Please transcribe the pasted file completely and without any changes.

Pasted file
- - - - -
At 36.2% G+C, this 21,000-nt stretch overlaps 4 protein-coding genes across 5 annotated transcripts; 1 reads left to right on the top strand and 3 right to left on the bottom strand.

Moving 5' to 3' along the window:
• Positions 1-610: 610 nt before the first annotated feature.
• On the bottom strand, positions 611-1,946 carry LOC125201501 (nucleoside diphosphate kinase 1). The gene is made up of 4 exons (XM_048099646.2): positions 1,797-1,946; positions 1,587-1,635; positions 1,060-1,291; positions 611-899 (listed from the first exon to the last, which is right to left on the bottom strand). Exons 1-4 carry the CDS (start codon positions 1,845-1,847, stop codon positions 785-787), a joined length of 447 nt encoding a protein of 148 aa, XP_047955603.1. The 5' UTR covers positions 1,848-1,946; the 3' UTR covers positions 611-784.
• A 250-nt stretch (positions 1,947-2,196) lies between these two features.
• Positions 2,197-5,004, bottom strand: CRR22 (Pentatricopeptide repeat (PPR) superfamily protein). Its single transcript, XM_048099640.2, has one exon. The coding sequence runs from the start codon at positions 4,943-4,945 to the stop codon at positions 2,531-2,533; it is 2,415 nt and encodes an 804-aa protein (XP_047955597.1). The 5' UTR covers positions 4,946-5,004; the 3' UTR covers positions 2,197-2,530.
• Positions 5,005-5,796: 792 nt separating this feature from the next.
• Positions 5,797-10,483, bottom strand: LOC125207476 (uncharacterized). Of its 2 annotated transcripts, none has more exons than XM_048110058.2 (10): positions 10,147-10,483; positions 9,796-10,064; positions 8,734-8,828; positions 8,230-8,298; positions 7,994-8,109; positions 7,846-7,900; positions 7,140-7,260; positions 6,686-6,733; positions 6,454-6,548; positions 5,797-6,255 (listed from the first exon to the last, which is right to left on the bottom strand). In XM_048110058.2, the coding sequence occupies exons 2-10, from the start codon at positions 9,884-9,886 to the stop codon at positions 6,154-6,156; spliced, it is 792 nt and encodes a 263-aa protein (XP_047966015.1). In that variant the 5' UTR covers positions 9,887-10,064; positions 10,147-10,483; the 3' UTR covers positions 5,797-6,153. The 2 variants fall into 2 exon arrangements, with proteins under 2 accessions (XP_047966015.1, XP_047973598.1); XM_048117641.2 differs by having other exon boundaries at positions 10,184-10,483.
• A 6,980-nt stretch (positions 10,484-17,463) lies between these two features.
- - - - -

At 36.2% G+C, this 21,000-nt stretch overlaps 4 protein-coding genes across 5 annotated transcripts; 1 reads left to right on the top strand and 3 right to left on the bottom strand.

Moving 5' to 3' along the window:
• Positions 1-610: 610 nt before the first annotated feature.
• On the bottom strand, positions 611-1,946 carry LOC125201501 (nucleoside diphosphate kinase 1). The gene is made up of 4 exons (XM_048099646.2): positions 1,797-1,946; positions 1,587-1,635; positions 1,060-1,291; positions 611-899 (listed from the first exon to the last, which is right to left on the bottom strand). Exons 1-4 carry the CDS (start codon positions 1,845-1,847, stop codon positions 785-787), a joined length of 447 nt encoding a protein of 148 aa, XP_047955603.1. The 5' UTR covers positions 1,848-1,946; the 3' UTR covers positions 611-784.
• A 250-nt stretch (positions 1,947-2,196) lies between these two features.
• Positions 2,197-5,004, bottom strand: CRR22 (Pentatricopeptide repeat (PPR) superfamily protein). Its single transcript, XM_048099640.2, has one exon. The coding sequence runs from the start codon at positions 4,943-4,945 to the stop codon at positions 2,531-2,533; it is 2,415 nt and encodes an 804-aa protein (XP_047955597.1). The 5' UTR covers positions 4,946-5,004; the 3' UTR covers positions 2,197-2,530.
• Positions 5,005-5,796: 792 nt separating this feature from the next.
• Positions 5,797-10,483, bottom strand: LOC125207476 (uncharacterized). Of its 2 annotated transcripts, none has more exons than XM_048110058.2 (10): positions 10,147-10,483; positions 9,796-10,064; positions 8,734-8,828; positions 8,230-8,298; positions 7,994-8,109; positions 7,846-7,900; positions 7,140-7,260; positions 6,686-6,733; positions 6,454-6,548; positions 5,797-6,255 (listed from the first exon to the last, which is right to left on the bottom strand). In XM_048110058.2, the coding sequence occupies exons 2-10, from the start codon at positions 9,884-9,886 to the stop codon at positions 6,154-6,156; spliced, it is 792 nt and encodes a 263-aa protein (XP_047966015.1). In that variant the 5' UTR covers positions 9,887-10,064; positions 10,147-10,483; the 3' UTR covers positions 5,797-6,153. The 2 variants fall into 2 exon arrangements, with proteins under 2 accessions (XP_047966015.1, XP_047973598.1); XM_048117641.2 differs by having other exon boundaries at positions 10,184-10,483.
• A 6,980-nt stretch (positions 10,484-17,463) lies between these two features.